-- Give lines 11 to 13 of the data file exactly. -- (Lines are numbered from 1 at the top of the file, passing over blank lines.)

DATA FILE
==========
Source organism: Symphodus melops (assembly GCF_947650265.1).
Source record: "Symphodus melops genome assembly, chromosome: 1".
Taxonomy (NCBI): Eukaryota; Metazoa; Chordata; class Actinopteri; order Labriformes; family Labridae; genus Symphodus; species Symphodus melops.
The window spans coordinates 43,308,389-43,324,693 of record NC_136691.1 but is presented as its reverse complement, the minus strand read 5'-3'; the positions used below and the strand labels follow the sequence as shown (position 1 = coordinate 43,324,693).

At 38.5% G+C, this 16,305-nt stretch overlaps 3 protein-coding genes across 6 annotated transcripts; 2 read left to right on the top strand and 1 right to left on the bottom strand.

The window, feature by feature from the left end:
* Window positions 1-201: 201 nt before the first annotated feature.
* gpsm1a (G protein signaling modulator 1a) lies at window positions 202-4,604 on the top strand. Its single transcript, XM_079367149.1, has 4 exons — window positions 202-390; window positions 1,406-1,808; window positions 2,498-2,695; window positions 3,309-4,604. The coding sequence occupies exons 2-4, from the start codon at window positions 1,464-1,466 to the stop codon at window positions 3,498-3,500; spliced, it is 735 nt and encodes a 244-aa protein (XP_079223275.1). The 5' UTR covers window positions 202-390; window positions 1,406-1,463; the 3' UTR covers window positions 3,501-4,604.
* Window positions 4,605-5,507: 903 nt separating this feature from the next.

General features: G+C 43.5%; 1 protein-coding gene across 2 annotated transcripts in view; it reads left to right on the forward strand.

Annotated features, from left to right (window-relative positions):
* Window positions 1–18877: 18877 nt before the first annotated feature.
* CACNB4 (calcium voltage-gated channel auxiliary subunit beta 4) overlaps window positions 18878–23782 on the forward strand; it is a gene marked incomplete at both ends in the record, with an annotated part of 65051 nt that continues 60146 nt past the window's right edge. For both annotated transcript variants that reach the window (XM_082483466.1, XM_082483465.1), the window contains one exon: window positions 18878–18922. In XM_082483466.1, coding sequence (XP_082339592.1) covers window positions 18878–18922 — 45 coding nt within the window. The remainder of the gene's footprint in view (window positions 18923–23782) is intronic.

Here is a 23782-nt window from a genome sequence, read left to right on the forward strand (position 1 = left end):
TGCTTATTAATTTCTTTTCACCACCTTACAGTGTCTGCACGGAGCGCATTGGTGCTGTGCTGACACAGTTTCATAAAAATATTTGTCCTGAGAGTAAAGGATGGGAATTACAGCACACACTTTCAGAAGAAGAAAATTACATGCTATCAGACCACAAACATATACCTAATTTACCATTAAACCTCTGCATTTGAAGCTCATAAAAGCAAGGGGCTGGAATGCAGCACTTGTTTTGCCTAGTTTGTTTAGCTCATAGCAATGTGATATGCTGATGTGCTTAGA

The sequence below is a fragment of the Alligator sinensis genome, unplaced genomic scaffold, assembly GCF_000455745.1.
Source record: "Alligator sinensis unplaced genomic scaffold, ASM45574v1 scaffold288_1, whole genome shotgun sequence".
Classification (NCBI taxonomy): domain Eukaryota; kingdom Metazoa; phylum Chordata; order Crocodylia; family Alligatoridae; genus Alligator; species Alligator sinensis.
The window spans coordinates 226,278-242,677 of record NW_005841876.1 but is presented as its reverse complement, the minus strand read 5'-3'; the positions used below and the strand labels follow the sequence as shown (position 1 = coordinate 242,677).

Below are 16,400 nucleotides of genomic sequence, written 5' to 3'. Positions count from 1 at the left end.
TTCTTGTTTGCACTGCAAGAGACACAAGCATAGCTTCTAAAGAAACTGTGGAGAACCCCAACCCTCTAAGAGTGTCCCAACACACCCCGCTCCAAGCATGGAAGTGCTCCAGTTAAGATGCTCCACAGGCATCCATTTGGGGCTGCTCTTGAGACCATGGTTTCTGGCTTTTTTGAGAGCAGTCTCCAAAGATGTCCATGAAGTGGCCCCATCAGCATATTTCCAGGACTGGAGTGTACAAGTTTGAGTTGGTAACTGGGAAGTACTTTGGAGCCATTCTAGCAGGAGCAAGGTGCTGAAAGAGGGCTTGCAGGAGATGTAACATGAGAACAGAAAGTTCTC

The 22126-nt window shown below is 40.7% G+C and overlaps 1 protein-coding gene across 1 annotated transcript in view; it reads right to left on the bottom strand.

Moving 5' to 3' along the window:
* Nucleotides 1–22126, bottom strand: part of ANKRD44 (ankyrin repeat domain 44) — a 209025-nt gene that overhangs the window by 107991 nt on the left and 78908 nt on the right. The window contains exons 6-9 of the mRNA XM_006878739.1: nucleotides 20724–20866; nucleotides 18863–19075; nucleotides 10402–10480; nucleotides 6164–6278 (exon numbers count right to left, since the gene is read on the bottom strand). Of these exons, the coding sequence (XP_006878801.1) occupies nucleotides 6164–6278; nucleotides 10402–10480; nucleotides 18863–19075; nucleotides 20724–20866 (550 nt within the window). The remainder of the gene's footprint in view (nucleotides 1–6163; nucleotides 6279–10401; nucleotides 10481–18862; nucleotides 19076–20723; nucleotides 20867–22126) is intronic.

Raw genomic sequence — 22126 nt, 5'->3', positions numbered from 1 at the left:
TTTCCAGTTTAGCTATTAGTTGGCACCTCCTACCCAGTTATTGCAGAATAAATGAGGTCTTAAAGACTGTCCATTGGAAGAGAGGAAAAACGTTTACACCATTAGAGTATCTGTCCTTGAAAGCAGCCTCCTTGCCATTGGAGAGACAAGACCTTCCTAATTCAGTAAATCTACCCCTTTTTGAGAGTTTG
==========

Annotated features, from left to right (window-relative positions):
* Window positions 1–18877: 18877 nt before the first annotated feature.
* CACNB4 (calcium voltage-gated channel auxiliary subunit beta 4) overlaps window positions 18878–23782 on the forward strand; it is a gene marked incomplete at both ends in the record, with an annotated part of 65051 nt that continues 60146 nt past the window's right edge. For both annotated transcript variants that reach the window (XM_082483466.1, XM_082483465.1), the window contains one exon: window positions 18878–18922. In XM_082483466.1, coding sequence (XP_082339592.1) covers window positions 18878–18922 — 45 coding nt within the window. The remainder of the gene's footprint in view (window positions 18923–23782) is intronic.